I should now like to turn to the Japanese people’s ways of thinking about and relating to religion. If you ask a Japanese person, “What is your religion?” you will likely not get an immediate answer. This has led people to say that the Japanese are non-religious, but actually it is because in Japan all religions coexist. As I mentioned earlier, Shinto is an ethnic Japanese faith which has continued from ancient times to the present, but during this time, in the 3rd and 4th centuries of the Common Era, Confucianism and Taoism came to Japan and began to adapt themselves to the life of the people. Next, in the 6th century Buddhism arrived, and in order to distinguish the traditional faith of Japan from these, the word Shinto came into being. Christianity reached the shores of Japan in the 16th century.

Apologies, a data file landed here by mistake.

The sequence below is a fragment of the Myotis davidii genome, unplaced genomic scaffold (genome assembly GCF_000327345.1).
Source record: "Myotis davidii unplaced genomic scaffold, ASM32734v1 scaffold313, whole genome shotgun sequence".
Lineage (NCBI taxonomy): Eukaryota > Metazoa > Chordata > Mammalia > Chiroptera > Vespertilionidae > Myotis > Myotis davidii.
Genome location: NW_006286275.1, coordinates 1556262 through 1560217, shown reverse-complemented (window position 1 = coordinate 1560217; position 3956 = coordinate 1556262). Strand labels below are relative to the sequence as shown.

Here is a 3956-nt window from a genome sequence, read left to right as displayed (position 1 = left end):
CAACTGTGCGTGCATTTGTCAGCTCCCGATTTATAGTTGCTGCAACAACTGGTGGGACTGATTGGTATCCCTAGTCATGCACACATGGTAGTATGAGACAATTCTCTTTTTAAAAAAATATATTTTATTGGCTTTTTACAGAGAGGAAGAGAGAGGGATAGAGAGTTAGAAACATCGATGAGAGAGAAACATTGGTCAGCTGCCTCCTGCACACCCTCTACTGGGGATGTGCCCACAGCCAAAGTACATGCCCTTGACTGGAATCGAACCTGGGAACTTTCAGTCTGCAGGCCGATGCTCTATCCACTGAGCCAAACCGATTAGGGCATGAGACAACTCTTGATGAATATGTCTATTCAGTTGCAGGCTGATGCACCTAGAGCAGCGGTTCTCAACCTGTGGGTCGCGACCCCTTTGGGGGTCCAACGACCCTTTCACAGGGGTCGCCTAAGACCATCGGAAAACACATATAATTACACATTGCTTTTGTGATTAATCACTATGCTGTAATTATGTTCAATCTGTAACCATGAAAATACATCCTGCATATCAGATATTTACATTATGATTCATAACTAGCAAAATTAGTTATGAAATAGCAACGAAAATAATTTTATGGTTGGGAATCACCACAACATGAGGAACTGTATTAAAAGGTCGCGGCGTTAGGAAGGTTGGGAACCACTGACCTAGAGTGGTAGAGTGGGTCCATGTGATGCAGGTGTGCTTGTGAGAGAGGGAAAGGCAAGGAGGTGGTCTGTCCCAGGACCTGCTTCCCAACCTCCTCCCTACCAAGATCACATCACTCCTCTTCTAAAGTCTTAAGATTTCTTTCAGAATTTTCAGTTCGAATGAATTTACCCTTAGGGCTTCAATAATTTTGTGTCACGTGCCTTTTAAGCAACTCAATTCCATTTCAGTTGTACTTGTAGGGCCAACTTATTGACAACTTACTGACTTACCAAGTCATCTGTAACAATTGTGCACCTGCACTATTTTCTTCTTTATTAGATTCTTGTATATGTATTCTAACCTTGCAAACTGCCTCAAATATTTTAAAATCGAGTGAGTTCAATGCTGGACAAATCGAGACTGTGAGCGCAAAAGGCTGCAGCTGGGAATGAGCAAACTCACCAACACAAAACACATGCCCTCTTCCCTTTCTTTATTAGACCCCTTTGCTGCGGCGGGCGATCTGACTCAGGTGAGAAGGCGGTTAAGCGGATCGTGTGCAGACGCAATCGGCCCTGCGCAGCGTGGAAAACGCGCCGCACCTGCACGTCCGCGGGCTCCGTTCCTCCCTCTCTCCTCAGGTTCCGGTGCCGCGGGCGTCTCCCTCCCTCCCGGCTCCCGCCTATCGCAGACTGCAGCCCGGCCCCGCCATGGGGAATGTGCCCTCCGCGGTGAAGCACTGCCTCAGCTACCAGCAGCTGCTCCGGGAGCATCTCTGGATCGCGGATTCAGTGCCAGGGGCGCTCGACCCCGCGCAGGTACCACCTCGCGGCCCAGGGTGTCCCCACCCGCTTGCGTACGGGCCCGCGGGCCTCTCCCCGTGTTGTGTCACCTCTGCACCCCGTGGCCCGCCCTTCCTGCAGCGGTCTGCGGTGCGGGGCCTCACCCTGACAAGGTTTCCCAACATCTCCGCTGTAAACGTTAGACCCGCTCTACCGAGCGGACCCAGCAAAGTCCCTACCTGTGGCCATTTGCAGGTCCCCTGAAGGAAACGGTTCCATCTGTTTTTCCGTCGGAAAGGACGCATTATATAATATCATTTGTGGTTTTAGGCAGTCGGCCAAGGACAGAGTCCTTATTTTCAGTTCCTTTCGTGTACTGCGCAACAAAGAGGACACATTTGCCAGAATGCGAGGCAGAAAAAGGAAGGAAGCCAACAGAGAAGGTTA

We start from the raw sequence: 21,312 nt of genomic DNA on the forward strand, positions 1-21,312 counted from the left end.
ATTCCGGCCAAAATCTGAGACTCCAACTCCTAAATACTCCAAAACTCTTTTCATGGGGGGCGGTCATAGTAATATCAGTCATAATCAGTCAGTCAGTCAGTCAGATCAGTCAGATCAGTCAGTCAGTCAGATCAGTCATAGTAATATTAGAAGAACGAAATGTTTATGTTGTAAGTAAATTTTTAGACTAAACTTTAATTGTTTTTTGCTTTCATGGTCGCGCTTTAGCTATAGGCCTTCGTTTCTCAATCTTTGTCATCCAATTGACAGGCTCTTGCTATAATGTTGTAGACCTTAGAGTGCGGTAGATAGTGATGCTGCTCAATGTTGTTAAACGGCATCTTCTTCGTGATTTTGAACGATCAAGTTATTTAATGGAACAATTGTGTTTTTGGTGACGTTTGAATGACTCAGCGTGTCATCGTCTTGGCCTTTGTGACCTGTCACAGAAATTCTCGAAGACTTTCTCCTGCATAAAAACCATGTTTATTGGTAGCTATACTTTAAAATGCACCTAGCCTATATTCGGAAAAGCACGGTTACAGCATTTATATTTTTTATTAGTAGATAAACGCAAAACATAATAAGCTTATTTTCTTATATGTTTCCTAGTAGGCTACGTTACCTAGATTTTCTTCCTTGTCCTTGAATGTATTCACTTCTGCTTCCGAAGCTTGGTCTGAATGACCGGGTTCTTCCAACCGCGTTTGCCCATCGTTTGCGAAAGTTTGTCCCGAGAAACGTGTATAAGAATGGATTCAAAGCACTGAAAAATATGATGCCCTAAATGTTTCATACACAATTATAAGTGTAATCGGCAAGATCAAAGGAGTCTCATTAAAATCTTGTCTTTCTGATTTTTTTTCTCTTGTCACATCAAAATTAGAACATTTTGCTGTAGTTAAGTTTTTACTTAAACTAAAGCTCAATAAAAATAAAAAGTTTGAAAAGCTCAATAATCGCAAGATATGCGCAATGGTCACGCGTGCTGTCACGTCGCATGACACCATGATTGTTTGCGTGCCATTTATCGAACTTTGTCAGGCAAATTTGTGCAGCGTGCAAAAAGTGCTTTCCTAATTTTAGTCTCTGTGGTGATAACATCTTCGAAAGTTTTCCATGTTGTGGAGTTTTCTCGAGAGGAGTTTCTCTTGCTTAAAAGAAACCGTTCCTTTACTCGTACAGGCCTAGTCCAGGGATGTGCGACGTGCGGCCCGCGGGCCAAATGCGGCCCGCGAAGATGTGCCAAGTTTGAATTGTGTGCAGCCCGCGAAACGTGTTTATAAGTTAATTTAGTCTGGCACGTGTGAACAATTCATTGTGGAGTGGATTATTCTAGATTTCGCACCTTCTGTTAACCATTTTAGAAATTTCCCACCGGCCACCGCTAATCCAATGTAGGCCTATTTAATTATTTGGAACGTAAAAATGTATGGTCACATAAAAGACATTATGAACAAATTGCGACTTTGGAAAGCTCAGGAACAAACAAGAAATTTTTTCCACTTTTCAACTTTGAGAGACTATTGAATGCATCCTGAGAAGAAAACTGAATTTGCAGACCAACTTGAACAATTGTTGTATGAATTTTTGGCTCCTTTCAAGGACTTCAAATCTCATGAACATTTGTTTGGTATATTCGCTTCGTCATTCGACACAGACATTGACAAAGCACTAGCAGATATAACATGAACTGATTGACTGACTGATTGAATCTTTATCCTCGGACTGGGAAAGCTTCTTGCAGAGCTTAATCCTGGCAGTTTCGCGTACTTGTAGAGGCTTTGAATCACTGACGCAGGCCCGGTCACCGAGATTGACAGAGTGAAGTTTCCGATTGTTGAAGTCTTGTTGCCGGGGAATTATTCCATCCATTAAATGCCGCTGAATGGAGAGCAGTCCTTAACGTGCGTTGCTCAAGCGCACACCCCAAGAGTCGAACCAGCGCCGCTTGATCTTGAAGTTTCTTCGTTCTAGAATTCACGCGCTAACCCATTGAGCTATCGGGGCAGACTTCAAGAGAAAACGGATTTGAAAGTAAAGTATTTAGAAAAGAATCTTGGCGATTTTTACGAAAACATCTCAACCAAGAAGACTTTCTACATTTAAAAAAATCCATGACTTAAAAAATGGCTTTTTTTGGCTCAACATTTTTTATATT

The Christian missionaries were surprised to see Japanese people worshipping at both Shinto shrines and Buddhist temples. One missionary wrote in a report which he sent back to his home country that “In Japan there are two religions, Shinto and Buddhism. These have mutually influenced each other over many years, and blended in with the life of the people. The Japanese worship idols that they call hotoke (Buddha), and revere an invisible presence that they call kami. They feel nothing strange in visiting Buddhist temples and Shinto shrines.” Feeling Buddha and kami to be the same and worshipping them alike was something that followers of monotheistic Christianity could not understand.
This peculiar Japanese religious coexistence was made possible by its basis in Shinto with its worship of myriads of kami. Originally Shinto had a tolerance and a respect for the marebito or “visitor” deity, and a nature which permitted acculturation through contact with foreign cultures. To use the metaphor of the human body, the Japanese were able to ingest and absorb nutrition from new foods based on ingredients from abroad as well as foods traditionally produced by the Japanese themselves.